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July 29, 2021
T-Mobile reported strong numbers in its second quarter earnings and joined rivals AT&T and Verizon in business wireless growth.
T-Mobile reported 1.3 million Q2 postpaid net additions, a number it says leads the industry. For comparison, AT&T reported about 1.16 million postpaid net additions in Q2. T-Mobile company reported 1.2 million in Q1 and 1.1 million in Q4 2020.
T-Mobile reported Q2 revenues of $19.95 billion with service revenues totaling $14.5 billion. Moreover, T-Mobile raised its guidance for the next quarter.
“Stellar postpaid customer gains and industry-leading service revenue growth translated into industry-best growth in profitability and cash flow, and drove another beat and raise quarter – all fueled by unprecedented synergies that only T-Mobile can deliver,” T-Mobile CEO Mike Sievert said.
T-Mobile’s Mike Sievert
In addition, the company reports that its 5G network now covers 305 million people and 1.7 million miles. Moreover, T-Mobile reported that its network now carries about 80% of Sprint customer traffic and one-third of Sprint customers.
Sievert told analysts and investors that T-Mobile is strategizing how it should proceed with the migration. He said the migration includes multiple “discrete events”: moving the substantial portion of network traffic, migrating the core network, migrating rate plan, migrating the biller and lastly migrating the brand. Sievert said T-Mobile has begun to shut down the “source” (Sprint) network to the “destination” side (T-Mobile).
“We’re pleased with our progress. We’re ahead of schedule, but this next year is a really critical time,” Sievert said.
T-Mobile didn’t include numbers from its business unit but nevertheless reported “increased growth.” Sievert said he’s “delighted” with T-Mobile for Business’ results and declared that T-Mobile’s business net additions surpassed that of Verizon.
T-Mobile’s Mike Katz
Mike Katz, executive vice president of T-Mobile for Business, said the company has set its sights on the postpaid core connection opportunity.
“If you look at all the opportunities in enterprise, core connectivity is still the biggest opportunity, both from numbers/subscribers but also for revenue, so we’ve been really focused on taking share there,” Katz said.
Metrigy’s Irwin Lazar
Irwin Lazar, president and principal analyst for Metrigy, said T-Mobile took a unique approach to distributed workforces during COVID-19. The carrier’s WFX portfolio includes an unlimited data plan, home office internet using a 4G/5G broadband connection, and a collaboration offering that utilizes Dialpad.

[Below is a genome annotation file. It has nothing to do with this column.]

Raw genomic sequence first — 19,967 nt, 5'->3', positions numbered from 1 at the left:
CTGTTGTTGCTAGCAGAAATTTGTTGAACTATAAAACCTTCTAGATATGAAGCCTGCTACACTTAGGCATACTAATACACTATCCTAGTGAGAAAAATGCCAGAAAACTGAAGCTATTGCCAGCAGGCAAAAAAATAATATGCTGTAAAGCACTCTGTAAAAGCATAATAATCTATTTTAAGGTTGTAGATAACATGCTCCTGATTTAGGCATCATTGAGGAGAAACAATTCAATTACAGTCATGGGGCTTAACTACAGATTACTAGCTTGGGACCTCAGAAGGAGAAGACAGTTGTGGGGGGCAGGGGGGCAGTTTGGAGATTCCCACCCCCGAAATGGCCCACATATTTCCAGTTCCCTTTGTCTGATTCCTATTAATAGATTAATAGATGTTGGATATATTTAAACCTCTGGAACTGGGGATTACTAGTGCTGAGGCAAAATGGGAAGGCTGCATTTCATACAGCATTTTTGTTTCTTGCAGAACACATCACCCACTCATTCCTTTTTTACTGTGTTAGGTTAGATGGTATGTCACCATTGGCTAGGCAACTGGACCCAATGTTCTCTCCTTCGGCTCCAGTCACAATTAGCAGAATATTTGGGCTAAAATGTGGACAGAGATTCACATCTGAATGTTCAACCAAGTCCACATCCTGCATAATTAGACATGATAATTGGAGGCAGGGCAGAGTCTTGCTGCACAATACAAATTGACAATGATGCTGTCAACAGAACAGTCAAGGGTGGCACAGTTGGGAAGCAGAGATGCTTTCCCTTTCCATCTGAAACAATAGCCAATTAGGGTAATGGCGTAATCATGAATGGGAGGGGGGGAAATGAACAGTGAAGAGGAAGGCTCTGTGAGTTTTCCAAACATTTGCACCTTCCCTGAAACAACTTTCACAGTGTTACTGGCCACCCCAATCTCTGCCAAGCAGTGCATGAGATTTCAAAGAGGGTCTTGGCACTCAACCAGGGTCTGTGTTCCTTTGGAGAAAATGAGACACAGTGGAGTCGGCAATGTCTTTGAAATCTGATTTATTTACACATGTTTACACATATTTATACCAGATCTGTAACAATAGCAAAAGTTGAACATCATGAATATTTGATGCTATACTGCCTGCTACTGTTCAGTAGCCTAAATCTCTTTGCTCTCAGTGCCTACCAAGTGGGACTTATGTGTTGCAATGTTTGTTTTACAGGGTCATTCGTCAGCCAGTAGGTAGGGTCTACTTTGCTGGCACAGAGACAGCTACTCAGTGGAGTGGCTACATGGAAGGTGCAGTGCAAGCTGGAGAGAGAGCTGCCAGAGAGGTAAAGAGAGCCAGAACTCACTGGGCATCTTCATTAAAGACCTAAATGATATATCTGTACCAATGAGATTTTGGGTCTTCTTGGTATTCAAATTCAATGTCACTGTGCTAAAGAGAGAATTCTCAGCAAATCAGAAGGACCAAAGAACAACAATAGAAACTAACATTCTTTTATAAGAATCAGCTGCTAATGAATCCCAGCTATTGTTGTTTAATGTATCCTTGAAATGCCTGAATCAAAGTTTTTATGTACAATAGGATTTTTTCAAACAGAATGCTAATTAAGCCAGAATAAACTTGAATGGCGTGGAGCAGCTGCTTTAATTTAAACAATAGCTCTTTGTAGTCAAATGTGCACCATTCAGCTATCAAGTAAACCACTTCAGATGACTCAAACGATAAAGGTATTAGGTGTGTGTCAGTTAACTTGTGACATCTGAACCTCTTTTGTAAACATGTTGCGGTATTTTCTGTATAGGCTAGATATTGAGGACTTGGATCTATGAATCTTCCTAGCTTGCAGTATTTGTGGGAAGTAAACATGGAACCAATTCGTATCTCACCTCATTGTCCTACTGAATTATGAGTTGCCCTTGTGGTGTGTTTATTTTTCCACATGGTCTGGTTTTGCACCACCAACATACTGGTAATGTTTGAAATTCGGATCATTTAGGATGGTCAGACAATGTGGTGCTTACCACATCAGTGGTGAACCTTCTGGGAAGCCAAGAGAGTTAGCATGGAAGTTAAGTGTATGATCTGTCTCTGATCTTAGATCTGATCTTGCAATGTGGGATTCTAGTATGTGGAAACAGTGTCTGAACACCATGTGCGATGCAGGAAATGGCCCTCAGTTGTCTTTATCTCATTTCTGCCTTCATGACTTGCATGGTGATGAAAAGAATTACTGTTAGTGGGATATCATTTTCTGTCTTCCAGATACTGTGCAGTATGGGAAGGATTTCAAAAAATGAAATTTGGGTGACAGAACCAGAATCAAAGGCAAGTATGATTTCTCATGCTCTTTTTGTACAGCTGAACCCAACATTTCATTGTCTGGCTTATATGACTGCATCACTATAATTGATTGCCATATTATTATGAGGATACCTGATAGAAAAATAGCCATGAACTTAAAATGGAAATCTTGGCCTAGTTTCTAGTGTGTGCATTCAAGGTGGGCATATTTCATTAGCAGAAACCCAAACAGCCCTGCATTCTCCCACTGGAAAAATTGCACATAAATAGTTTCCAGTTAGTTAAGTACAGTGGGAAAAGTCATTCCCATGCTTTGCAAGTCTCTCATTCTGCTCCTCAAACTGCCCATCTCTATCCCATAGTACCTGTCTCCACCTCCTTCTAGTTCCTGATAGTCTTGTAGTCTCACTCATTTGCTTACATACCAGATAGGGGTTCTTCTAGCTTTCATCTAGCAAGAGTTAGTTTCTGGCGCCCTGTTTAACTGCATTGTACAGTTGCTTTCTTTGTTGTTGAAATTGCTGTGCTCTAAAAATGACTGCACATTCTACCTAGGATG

“T-Mobile seems to be the one company that’s attacked that remote work market,” Lazar said.
Omdia’s Daryl Schoolar made a similar comment earlier this year, praising WFX for its scalability and marketability.
“T-Mobile smartly recognizes that the pandemic will leave a lasting impact on how people work. 5G was designed to help operators better address enterprise needs,” Schoolar said.
T-Mobiles chief wireless competitors, Verizon and AT&T announced their earnings last week. Verizon and AT&T both saw growth in their business wireless businesses. Verizon’s business wireless service revenues increased 8.0% year-over-year to $3.1 billion, although that growth predominantly came from SMB customers (11.3% year-over-year revenue increase) while global enterprises dropped slightly. AT&T’s business mobility unity reported a net gain of 5.5 million wireless subscribers in the second quarter.
Verizon’s total business revenue increased 3.7% year-over-year to $7.8 billion, a number close to where it was in Q2 2019.
The wireline numbers did not paint as strong a growth picture. Verizon Business broadband connections dropped from 491,000 in Q2 2020 to 480,000 Q2 2021. In the meantime, consumer broadband connections increased. AT&T’s business wireline revenue dropped 4.0% year-over-year to $6.1 billion in Q2 2021 while – you guessed it – consumer wireline revenue increased.
Sievert gave his reaction to…… Dish Network’s decision to move off its mobile virtual network operator (MVNO) business off T-Mobile’s network and onto AT&T’s. In return, T-Mobile this week unveiled a prepaid promotion designed to draw customers away from the Boost Mobile business that Dish bought from Sprint.
Sievert said T-Mobile will honor all of its obligations to Dish that remain. However, he said Dish’s exit presents opportunity for T-Mobile to double down on its strengths.
“When they move off of our network, that’s going to open up both management attention, but more importantly, capacity. And so many things in our plan are predicated on available capacity,” Sievert told analysts during an earnings call. “For example, home broadband where we don’t think we’re going to be so much paced by the demand. We’re going to be paced by the available network capacity, so there’s an opportunity to go faster.”
Matthew Toth, president of C3 Technology Advisors, pointed to the Internet of Things as a big factor driving wireless growth.
C3 Technology’s Matthew Toth
“Cell phone penetration in the US is pretty much maxed, but IoT is gong to drive wireless revenue up for years to come as everything from Redbox vendor machines to water sprinkler systems need constant connectivity,” Toth told Channel Futures.
Read more about:Agents
Senior News Editor, Channel Futures
James Anderson is a news editor for Channel Futures. He interned with Informa while working toward his degree in journalism from Arizona State University, then joined the company after graduating. He writes about SD-WAN, telecom and cablecos, technology services distributors and carriers. He has served as a moderator for multiple panels at Channel Partners events.
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